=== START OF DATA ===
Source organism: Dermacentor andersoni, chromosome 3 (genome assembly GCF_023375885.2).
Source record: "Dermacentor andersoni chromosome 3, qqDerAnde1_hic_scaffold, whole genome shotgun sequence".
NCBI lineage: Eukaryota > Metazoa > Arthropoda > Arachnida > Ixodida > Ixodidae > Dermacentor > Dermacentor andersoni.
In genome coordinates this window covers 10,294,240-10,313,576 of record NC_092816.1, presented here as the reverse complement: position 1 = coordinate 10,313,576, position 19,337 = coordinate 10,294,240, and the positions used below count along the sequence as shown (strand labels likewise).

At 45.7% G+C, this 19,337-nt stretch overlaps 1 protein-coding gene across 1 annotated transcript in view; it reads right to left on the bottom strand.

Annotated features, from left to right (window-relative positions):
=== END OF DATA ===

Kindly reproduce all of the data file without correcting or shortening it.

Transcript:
Source organism: Dermacentor andersoni, chromosome 3 (genome assembly GCF_023375885.2).
Source record: "Dermacentor andersoni chromosome 3, qqDerAnde1_hic_scaffold, whole genome shotgun sequence".
NCBI lineage: Eukaryota > Metazoa > Arthropoda > Arachnida > Ixodida > Ixodidae > Dermacentor > Dermacentor andersoni.
In genome coordinates this window covers 10,294,240-10,313,576 of record NC_092816.1, presented here as the reverse complement: position 1 = coordinate 10,313,576, position 19,337 = coordinate 10,294,240, and the positions used below count along the sequence as shown (strand labels likewise).

At 45.7% G+C, this 19,337-nt stretch overlaps 1 protein-coding gene across 1 annotated transcript in view; it reads right to left on the bottom strand.

Annotated features, from left to right (window-relative positions):